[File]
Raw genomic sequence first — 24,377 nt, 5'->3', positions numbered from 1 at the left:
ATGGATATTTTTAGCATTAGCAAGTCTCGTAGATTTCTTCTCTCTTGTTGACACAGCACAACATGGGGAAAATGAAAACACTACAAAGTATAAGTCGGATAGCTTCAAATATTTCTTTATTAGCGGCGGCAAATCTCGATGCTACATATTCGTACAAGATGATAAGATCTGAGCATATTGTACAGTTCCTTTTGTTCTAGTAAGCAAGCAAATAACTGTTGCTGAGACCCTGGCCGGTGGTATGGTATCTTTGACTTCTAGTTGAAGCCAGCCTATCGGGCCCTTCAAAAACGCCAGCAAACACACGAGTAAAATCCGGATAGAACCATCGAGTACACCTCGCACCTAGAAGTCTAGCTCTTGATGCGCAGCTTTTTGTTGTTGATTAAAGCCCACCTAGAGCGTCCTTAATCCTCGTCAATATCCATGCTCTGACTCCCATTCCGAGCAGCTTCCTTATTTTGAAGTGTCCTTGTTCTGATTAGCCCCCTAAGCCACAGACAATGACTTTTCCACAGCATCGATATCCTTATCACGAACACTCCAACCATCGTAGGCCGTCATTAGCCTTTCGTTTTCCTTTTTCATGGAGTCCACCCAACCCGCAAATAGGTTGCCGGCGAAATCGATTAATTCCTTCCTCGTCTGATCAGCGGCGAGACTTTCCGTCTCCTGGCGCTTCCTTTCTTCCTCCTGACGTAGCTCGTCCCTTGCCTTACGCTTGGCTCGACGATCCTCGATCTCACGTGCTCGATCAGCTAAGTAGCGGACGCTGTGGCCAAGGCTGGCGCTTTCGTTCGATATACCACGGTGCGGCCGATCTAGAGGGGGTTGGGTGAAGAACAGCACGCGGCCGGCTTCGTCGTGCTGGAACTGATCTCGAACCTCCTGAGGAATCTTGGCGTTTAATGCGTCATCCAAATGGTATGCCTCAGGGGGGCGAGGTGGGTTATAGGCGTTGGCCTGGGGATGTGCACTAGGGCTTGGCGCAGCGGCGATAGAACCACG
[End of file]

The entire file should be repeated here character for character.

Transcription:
Raw genomic sequence first — 24,377 nt, 5'->3', positions numbered from 1 at the left:
ATGGATATTTTTAGCATTAGCAAGTCTCGTAGATTTCTTCTCTCTTGTTGACACAGCACAACATGGGGAAAATGAAAACACTACAAAGTATAAGTCGGATAGCTTCAAATATTTCTTTATTAGCGGCGGCAAATCTCGATGCTACATATTCGTACAAGATGATAAGATCTGAGCATATTGTACAGTTCCTTTTGTTCTAGTAAGCAAGCAAATAACTGTTGCTGAGACCCTGGCCGGTGGTATGGTATCTTTGACTTCTAGTTGAAGCCAGCCTATCGGGCCCTTCAAAAACGCCAGCAAACACACGAGTAAAATCCGGATAGAACCATCGAGTACACCTCGCACCTAGAAGTCTAGCTCTTGATGCGCAGCTTTTTGTTGTTGATTAAAGCCCACCTAGAGCGTCCTTAATCCTCGTCAATATCCATGCTCTGACTCCCATTCCGAGCAGCTTCCTTATTTTGAAGTGTCCTTGTTCTGATTAGCCCCCTAAGCCACAGACAATGACTTTTCCACAGCATCGATATCCTTATCACGAACACTCCAACCATCGTAGGCCGTCATTAGCCTTTCGTTTTCCTTTTTCATGGAGTCCACCCAACCCGCAAATAGGTTGCCGGCGAAATCGATTAATTCCTTCCTCGTCTGATCAGCGGCGAGACTTTCCGTCTCCTGGCGCTTCCTTTCTTCCTCCTGACGTAGCTCGTCCCTTGCCTTACGCTTGGCTCGACGATCCTCGATCTCACGTGCTCGATCAGCTAAGTAGCGGACGCTGTGGCCAAGGCTGGCGCTTTCGTTCGATATACCACGGTGCGGCCGATCTAGAGGGGGTTGGGTGAAGAACAGCACGCGGCCGGCTTCGTCGTGCTGGAACTGATCTCGAACCTCCTGAGGAATCTTGGCGTTTAATGCGTCATCCAAATGGTATGCCTCAGGGGGGCGAGGTGGGTTATAGGCGTTGGCCTGGGGATGTGCACTAGGGCTTGGCGCAGCGGCGATAGAACCACG